Produced by Chinese meta-realism master Jia Zhangke, this meditative quasi-doc follows actor-director Song Fang (of Hou Hsaio-hsien’s Flight of the Red Balloon) on an overdue visit to her aging parents in Nanjing. Everyone “plays” themselves, and nothing much “happens,” but as Song shares meals and pensively chats with her kin, an entire family history emerges from the stories. It’s a resolutely gentle film, comprised largely of murmured conversations, in-between moments and episodes of grooming. But the tales the parents tell—of uncles and neighbors and grandparents long gone, of weathering chemotherapy and showering the sick while wearing a raincoat—are all of death and dying.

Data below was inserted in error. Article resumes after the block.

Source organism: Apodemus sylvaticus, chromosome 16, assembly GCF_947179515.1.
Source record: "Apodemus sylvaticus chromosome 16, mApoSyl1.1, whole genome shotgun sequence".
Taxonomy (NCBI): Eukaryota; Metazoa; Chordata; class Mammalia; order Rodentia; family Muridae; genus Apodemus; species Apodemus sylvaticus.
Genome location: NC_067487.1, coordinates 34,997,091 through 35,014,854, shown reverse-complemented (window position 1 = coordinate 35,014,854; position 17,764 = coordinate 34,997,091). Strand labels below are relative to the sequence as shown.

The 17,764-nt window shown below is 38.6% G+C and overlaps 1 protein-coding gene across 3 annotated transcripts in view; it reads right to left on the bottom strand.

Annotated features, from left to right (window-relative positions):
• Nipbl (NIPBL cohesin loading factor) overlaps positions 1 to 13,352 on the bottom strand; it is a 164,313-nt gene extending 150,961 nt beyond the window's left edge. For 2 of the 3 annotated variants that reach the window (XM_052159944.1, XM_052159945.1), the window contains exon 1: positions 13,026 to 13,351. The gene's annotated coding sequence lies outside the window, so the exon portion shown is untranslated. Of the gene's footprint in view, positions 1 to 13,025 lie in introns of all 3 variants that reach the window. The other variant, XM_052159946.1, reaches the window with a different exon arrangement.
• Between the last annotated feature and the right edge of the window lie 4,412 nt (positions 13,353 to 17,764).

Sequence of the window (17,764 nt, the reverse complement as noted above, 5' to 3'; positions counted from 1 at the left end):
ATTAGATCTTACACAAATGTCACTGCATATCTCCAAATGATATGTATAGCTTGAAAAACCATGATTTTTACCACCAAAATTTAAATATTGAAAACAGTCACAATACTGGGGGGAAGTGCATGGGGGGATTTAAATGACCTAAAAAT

Only late in the film do we learn that Song’s quiet father is a doctor, and how intimately the couple is connected to the passage from mere old age to one’s final days. In fact, a third-act offscreen crisis—a friend in her forties is sliding away due to lung cancer—feels even more pulverizing thanks to the film’s calm demeanor and Mom’s stillness after receiving the call. Sweet and fiercely humane, Song’s layered family portrait is decidedly Buddhist: silent when it needs to be and steadfast about approaching inevitable tragedy with care and patience.
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